"They're going to hear their own heartbeat ... they're going to hear their breathing."

Ménard, who's worked with a number of Canada's top athletes past and present and released his latest book "Train (Your Brain) Like an Olympian" this year, said blocking out any disappointment related to the lack of live audiences will be crucial.

"If you see the situation differently and think, 'I don't need the fans, I'm going to find a way to self-motivate myself more than my competitors' ... we have an edge," he said. "The medals are still there to be won.

"You've just got to be better than the people around you."

Benfeito, a three-time Olympic bronze medallist, including two in Brazil, said the diving team has been mimicking competition as much as possible in training.

"We try to psych ourselves up," said the 32-year-old, part of an online promotional campaign with Kraft Peanut Butter where fans can send virtual support to Canadian athletes. "We'll have four or five reps of one dive, and then the last one, you're like, 'OK this is a competition one.'"

Canadian beach volleyball player Melissa Humana-Paredes said her and partner Sarah Pavan are used to pumping each other up on the sand.

"In our sport, there are definitely moments where we don't have fans," said the 28-year-old Humana-Paredes, set to make her Olympic debut. "We build our own energy and we make our own momentum."

While most North American professional sports have seen crowds return, many of those athletes were forced to find motivation through other means during long stretches of the pandemic.

The NHL concluded its 2019-20 season inside fan-less bubbles before the 2020-21 schedule eventually started to see spectators return as vaccination rates improved and case counts dropped in Canada and the U.S.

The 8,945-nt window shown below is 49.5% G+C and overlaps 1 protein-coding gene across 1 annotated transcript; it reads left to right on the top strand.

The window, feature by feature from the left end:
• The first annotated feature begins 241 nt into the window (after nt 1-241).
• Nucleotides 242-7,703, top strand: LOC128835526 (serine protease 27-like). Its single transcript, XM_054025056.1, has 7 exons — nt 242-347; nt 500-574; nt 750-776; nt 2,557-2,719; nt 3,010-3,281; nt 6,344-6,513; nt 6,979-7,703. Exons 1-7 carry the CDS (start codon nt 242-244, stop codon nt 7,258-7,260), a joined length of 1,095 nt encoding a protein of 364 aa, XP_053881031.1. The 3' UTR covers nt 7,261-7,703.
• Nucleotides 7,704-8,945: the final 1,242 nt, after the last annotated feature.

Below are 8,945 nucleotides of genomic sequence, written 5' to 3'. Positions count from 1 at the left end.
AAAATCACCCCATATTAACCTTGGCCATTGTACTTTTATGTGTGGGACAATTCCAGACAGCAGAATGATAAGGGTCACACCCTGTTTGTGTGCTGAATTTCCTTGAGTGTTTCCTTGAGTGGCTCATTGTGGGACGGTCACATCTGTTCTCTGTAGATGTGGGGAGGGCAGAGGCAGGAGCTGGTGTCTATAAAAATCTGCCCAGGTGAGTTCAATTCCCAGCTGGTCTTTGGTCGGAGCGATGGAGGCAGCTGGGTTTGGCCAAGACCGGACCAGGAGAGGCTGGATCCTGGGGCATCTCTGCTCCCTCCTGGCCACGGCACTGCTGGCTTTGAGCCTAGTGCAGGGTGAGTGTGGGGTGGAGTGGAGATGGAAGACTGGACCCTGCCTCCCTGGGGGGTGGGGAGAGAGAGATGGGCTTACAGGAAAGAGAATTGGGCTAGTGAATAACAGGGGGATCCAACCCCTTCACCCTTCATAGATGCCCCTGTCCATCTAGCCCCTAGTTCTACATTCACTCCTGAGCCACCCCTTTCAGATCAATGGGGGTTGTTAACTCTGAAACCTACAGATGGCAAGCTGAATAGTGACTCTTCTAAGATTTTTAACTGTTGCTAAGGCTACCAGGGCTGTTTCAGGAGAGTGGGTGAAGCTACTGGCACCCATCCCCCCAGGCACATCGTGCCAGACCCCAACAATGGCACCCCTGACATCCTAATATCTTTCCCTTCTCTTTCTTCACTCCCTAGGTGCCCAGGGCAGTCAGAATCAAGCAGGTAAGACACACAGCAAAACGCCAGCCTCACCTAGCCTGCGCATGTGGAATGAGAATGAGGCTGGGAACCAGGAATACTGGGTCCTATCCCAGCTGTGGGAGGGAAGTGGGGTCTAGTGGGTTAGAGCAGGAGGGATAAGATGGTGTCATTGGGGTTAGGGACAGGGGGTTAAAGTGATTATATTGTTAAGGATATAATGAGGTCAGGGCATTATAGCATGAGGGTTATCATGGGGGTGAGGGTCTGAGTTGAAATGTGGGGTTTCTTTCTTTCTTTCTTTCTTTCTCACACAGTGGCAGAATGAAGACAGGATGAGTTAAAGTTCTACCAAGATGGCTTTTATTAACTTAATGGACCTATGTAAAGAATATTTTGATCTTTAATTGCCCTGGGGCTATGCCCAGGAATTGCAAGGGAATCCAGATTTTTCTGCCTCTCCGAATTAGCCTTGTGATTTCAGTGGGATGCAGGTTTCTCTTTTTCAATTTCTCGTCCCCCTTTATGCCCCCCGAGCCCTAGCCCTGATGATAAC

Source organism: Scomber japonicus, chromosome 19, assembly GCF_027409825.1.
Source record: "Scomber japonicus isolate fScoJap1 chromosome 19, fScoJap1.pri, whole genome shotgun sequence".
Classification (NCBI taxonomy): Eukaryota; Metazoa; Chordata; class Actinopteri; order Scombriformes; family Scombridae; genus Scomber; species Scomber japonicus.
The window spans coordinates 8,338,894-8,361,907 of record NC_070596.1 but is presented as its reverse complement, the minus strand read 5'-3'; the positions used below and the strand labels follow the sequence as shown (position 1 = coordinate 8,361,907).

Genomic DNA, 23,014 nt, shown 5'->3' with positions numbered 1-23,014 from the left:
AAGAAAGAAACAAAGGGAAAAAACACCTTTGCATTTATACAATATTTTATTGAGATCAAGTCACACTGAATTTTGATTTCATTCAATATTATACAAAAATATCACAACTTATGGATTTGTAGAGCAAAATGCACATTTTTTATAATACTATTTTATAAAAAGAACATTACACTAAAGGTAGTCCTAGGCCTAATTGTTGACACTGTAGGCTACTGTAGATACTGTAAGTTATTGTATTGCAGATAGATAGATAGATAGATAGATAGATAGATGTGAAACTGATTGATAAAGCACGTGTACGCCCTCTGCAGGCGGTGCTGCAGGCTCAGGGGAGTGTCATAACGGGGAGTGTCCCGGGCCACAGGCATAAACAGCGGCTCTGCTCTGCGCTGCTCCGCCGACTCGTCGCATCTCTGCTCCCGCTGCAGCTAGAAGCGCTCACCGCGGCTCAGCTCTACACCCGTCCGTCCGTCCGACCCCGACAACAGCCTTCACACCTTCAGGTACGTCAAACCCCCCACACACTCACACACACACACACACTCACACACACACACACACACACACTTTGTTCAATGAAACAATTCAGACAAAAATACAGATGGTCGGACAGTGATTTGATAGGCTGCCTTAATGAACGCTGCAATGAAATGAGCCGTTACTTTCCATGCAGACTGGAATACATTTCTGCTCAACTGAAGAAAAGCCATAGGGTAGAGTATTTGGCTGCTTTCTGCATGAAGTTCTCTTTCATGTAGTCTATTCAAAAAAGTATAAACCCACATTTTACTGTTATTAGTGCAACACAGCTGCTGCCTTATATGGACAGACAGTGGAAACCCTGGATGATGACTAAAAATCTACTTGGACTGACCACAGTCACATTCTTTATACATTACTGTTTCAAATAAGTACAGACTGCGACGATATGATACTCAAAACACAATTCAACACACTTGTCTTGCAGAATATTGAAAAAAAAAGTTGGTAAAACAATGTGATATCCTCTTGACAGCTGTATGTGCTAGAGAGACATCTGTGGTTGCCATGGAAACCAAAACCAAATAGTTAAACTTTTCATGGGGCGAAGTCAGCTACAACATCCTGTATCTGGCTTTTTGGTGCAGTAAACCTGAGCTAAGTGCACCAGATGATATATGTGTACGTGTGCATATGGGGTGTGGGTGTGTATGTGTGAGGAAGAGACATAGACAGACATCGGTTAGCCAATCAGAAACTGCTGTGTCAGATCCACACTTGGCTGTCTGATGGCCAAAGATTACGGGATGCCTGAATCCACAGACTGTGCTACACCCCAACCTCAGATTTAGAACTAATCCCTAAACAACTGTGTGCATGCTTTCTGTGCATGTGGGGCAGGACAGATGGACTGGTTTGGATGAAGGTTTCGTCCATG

"The focus is on the end goal," Tampa Bay Lightning defenceman Victor Hedman said last month when asked about playing in empty buildings. "Lay it all on the line, it's all worth it. You get to celebrate with your family and friends after."

"It's pretty quiet," Montreal Canadiens winger Corey Perry added. "Once you get used to that ... you just play."

Ménard referenced a story about how former UFC champion Georges St-Pierre used to find motivation by imagining his opponent was responsible for stealing the fighter's prized bike when he was a kid.

"The brain doesn't really know the difference between reality and imagination," Menard said. "That's the power of visualization.

"If you visualize something and you repeat it and repeat it, at some point you start believing."

Ménard said finding what works on an individual level will be paramount at an Olympics unlike anything the world has seen.

"I challenge my athletes with, 'If you need fans to get going, you have a problem. If you rely on something external that you don't control to determine how you're going to perform, you have a problem,'" he said. "They'll use visualization, they'll use music, they'll think about past performances.

"They gotta be ready."

The fans won't be there in person, but the expectations remain.

-- With files from Lori Ewing and Curtis Withers.

This report by The Canadian Press was first published July 21, 2021.

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Follow @JClipperton_CP on Twitter

Joshua Clipperton, The Canadian Press